August 2012
Volume 12, Issue 9
Free
Vision Sciences Society Annual Meeting Abstract  |   August 2012
Perceptual learning of motion directions transfers to smooth pursuit eye movements
Author Affiliations
  • Sarit Szpiro
    Department of Psychology, New York University
  • Miriam Spering
    Department. of Ophthalmology & Visual Sciences, University of British Columbia
  • Marisa Carrasco
    Department of Psychology, New York University\nCenter for Neural Science, New York University
Journal of Vision August 2012, Vol.12, 1139. doi:10.1167/12.9.1139
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      Sarit Szpiro, Miriam Spering, Marisa Carrasco; Perceptual learning of motion directions transfers to smooth pursuit eye movements. Journal of Vision 2012;12(9):1139. doi: 10.1167/12.9.1139.

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      © ARVO (1962-2015); The Authors (2016-present)

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Abstract

GOAL Perceptual learning (PL) studies find that practice improves motion direction discrimination. We previously showed that PL affects perceived motion direction (Szpiro-Grinberg, Spering, Carrasco; ECVP 2011). However, it is unknown whether this perceptual effect would transfer to motor actions. Using a direction estimation task, we examined PL and its effect on the direction of smooth pursuit eye movements. METHOD We presented a random-dot kinematogram (75% motion coherence, drifting at 10º/s) and after stimulus offset asked observers to estimate its motion direction by manually adjusting the angle of an arrow shown on the screen. All observers underwent a pre-test (day 1), training sessions (days 2-4) and a post-test (day5). During the testing sessions, we presented stimuli moving rightward or leftward along the horizontal axis or in a direction deviating ±3º from horizontal. During the training sessions, we only presented stimuli moving to one side. We conducted two experiments that differed only in the procedure of the testing sessions: in Experiment 1, observers fixated throughout the stimulus presentation; in Experiment 2, observers tracked the stimulus motion direction with their eyes. Both groups performed the estimation task. In the training sessions, all observers fixated during the stimulus presentation and then performed the estimation task. Comparing these experiments enabled us to isolate whether potential effects of PL on direction estimation would also transfer to pursuit directions. RESULTS In both experiments and for all directions PL produced an overestimation of motion direction away from the perceived horizontal. This result reveals that PL shifts perceived directions even when viewed under different retinal stimulation (fixation/pursuit). Moreover, in Experiment 2, pursuit directions also showed overestimation, as if the eyes followed the perceived directions. The results show that training perception is sufficient to alter pursuit direction, thus indicating that PL can transfer to a smooth pursuit motor response.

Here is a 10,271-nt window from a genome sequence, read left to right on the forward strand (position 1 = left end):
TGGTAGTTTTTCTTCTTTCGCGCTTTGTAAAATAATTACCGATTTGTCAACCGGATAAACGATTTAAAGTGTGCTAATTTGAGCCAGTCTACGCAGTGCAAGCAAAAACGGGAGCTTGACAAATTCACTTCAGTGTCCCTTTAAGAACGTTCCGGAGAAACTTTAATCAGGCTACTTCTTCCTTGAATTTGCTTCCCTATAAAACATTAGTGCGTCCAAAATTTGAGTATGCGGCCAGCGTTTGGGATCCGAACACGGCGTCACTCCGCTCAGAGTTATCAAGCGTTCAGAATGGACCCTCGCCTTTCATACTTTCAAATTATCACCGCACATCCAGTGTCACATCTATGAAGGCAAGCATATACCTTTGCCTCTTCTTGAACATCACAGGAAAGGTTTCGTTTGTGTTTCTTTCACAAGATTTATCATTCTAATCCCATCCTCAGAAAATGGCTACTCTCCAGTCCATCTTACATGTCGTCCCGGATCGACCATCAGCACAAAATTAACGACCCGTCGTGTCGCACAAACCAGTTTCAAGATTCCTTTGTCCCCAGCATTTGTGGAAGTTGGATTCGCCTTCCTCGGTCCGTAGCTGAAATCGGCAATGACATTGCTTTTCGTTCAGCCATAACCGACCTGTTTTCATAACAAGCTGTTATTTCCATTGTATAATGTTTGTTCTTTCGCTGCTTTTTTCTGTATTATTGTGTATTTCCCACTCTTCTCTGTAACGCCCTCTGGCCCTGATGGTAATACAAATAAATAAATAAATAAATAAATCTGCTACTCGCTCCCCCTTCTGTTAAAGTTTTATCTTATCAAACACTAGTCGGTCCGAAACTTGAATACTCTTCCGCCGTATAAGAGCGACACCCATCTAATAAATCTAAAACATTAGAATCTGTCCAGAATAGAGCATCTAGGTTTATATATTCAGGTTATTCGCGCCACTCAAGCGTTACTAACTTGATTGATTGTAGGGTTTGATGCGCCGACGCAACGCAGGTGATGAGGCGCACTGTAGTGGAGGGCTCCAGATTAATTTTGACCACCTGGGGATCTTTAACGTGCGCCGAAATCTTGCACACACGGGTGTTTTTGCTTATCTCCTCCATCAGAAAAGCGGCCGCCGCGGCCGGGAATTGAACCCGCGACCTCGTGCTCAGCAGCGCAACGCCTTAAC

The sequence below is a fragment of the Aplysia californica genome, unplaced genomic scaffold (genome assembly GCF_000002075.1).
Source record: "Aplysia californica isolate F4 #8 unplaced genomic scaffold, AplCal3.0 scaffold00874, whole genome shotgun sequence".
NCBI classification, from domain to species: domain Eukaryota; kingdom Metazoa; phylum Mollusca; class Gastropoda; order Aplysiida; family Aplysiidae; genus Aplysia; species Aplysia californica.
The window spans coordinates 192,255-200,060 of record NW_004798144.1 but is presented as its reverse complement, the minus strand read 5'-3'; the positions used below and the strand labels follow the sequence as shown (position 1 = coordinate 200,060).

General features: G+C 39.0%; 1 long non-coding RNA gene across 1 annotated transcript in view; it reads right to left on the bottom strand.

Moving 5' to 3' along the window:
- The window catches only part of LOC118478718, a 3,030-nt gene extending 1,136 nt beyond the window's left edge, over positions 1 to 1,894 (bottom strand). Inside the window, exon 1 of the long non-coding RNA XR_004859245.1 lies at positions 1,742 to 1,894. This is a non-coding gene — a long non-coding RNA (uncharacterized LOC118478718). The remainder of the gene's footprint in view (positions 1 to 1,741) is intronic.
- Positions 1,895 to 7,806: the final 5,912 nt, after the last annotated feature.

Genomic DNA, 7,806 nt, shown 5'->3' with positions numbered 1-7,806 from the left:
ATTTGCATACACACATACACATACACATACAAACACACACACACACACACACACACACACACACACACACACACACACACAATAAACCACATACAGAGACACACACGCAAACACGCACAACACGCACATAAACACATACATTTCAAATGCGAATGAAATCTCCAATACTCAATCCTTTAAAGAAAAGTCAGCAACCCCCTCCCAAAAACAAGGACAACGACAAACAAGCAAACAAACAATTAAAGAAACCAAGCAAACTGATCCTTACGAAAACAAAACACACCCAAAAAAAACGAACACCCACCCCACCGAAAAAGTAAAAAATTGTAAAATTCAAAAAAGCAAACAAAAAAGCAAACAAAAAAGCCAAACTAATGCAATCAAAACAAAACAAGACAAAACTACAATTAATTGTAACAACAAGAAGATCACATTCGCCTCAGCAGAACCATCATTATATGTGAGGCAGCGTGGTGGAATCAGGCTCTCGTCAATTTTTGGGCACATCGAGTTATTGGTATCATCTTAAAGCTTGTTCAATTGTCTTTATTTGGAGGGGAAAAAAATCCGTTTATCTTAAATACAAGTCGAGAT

Meeting abstract presented at VSS 2012

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